I don't need, I'm talking about drivers for peripherals that support every single feature that peripheral has, including ones that I don't use. It's hard to exclude that code because a lot of the vendor libraries I've seen have large functions that handle every single option a peripheral device has, often in a huge switch statement.
So to put it sarcastically: actually you are complaining that a peripheral has too many functionality that you don't need/use but then blame the vendor for supporting all these functions?
Either you have less functionality (different uC, different peripherals) or you support what is available from a vendor POV.
Yes sure you can write your own peripheral or just delete the part of the "spaghetti" you don't use but as Danny said the compiler can do this for you.
The risk you take is that you have a non-feature complete peripheral driver.and that a few years from now you do need some of that peripheral functionality you have not supported and someone in the company again has to dive in the datasheets to see how this is done. Probably the person who skipped it in the first place and at that time does not have room in his agenda to again spent time on this
A good practice if you want company (vendor independent) HAL is to write a company defined glue layer on top of the vendors HAL, but that will cost additional codesize.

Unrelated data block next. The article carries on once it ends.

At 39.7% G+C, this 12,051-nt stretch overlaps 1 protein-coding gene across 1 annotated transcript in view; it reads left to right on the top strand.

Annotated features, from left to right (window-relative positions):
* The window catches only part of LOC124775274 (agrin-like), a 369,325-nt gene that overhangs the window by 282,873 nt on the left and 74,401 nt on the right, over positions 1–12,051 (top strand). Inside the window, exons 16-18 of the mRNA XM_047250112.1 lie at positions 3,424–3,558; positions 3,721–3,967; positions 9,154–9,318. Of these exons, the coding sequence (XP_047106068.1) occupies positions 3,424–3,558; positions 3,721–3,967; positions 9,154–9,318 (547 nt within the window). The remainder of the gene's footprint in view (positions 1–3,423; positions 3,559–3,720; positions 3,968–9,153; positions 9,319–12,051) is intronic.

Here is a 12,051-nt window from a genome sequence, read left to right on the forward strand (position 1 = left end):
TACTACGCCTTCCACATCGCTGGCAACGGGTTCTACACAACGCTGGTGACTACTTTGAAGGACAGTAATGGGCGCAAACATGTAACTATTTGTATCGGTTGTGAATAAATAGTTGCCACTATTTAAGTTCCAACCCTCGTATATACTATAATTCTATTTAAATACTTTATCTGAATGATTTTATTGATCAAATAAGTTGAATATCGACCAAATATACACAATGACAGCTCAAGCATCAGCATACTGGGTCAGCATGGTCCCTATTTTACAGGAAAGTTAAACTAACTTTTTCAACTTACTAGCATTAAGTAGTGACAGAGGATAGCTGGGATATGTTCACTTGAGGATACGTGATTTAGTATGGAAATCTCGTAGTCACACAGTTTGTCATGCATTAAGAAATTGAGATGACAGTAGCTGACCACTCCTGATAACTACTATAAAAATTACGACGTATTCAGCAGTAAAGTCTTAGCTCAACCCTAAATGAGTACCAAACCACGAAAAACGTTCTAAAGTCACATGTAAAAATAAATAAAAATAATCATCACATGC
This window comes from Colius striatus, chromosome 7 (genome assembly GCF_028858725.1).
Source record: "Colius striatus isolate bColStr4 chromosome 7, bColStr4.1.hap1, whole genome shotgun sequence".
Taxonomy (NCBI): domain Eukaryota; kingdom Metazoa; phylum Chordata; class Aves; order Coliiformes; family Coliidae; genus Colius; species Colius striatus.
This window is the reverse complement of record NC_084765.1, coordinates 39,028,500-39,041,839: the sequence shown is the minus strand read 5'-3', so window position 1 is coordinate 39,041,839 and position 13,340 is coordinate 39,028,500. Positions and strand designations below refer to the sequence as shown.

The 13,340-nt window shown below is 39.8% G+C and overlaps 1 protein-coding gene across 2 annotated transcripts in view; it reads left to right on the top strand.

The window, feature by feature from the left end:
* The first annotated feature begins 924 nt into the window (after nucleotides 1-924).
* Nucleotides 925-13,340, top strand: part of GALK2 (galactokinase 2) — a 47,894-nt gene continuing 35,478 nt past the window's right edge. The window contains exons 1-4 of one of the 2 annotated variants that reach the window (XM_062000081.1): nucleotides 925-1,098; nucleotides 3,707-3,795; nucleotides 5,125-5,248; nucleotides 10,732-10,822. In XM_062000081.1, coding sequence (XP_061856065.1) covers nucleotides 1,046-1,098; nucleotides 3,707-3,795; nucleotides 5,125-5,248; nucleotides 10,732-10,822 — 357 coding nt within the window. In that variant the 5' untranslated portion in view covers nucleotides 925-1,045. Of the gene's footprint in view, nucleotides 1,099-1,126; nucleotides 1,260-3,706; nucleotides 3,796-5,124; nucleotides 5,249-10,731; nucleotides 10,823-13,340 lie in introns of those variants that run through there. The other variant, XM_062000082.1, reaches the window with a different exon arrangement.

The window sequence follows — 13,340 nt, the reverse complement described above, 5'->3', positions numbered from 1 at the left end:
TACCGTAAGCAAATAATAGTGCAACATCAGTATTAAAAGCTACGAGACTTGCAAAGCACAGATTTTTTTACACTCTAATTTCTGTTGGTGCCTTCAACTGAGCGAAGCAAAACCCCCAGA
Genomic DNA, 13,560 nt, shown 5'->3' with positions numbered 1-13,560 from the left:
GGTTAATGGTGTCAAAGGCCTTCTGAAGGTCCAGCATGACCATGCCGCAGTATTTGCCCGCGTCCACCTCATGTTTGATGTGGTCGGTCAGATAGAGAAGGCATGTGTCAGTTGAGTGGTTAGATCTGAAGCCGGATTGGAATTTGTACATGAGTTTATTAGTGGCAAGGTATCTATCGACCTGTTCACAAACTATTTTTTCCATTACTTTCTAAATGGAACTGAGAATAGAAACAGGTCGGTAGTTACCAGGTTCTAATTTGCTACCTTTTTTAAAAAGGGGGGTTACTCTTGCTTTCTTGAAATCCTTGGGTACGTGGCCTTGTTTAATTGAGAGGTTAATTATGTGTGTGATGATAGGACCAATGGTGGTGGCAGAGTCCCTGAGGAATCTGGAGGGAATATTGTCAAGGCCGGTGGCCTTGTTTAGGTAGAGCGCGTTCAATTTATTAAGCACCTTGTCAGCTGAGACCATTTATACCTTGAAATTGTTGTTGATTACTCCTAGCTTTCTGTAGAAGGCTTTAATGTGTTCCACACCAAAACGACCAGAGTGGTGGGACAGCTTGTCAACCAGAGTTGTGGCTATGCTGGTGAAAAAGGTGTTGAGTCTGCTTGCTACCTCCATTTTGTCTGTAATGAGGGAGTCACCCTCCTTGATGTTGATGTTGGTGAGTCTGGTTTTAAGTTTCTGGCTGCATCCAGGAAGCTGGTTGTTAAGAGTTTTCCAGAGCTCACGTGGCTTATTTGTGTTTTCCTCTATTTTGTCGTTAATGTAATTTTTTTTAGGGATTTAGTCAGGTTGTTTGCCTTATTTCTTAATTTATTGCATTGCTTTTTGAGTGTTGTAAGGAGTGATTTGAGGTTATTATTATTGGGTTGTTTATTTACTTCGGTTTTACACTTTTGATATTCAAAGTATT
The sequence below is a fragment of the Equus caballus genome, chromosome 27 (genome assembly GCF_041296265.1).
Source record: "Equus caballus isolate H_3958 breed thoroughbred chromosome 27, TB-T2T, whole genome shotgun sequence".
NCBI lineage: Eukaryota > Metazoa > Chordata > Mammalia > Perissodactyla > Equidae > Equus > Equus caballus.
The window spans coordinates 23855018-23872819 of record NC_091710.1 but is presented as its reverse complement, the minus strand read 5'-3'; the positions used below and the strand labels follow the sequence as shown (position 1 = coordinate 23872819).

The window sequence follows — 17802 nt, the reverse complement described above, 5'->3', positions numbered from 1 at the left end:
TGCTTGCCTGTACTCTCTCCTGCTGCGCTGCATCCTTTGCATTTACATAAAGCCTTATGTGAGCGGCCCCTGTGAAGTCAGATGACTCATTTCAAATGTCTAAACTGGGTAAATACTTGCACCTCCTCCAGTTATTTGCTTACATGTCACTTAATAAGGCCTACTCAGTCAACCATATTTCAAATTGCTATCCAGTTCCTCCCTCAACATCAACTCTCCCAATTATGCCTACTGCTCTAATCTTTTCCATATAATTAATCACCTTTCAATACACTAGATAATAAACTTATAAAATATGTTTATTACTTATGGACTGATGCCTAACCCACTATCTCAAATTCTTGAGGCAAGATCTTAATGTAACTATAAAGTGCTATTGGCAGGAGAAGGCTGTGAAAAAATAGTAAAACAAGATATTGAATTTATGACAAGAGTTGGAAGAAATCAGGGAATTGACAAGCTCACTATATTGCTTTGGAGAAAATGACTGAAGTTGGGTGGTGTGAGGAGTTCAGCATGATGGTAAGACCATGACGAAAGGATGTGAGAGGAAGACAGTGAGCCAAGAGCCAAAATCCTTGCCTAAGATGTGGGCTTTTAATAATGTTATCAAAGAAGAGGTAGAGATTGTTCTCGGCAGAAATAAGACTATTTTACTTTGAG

It's often been speculated here that vendor libraries are written by summer interns. Based on most of this code I've seen, I believe it. While there may be exceptions that I haven't seen, what I have seen I would classify as utter crap.
Sure and risk the companies net worth on a couple of interns? That sounds what a billion$ company would do
No, what I could believe is that some of the early libraries from ST were build by HW engineers that have learned to write software instead of software engineers. Probaly the same team as responsible for part of the HW itself. The good thing is that at least they know how their peripheral should be configured to operate as expected so you can use at least this code as example.
BTW I have also seen HALs from experienced software engineers where most HW engineers/embedded SW engineers could not work with. To give an example we had this new uC prototype from the vendor (so nothing of any kind of SW available) and it had tiny ROM so each byte counted.
What a 20 yr experienced EE educated embedded SW engineer did was write the entire peripheral/clock/interrupt configuration in a very elaborate X-macro.
Actually this was mis using the X-macro principle to its fullest but hey the result was tiny!
Now this worked great if you did exactly how it was supposed to work.
Then came these SW educated SW engineers and all they did was complain because they could not understand the concept of the X-macro, the SCA tool could not understand it and if you made a tiny mistake (a , or ; missed) the whole x-macro would explode but did not show exactly where the problem occurred in that macro. So brilliant, but a nightmare to work with unless you knew exactly what you were doing.
IMO SW is a field of work where you can bitch about much more than HW.
In SW it is very easy to change things, get used to a specific style of coding you personally prefer and if you put 5 SW engineers in a room and tell them to write a simple program they all do it their way and if you ask them to choose the best one there will be a catfight. There are lots of "best practices" some contradicting eachother, newer insights and on and on. If you are used of working in a 30 man SW team you are tired of the coffee corner discussions about this.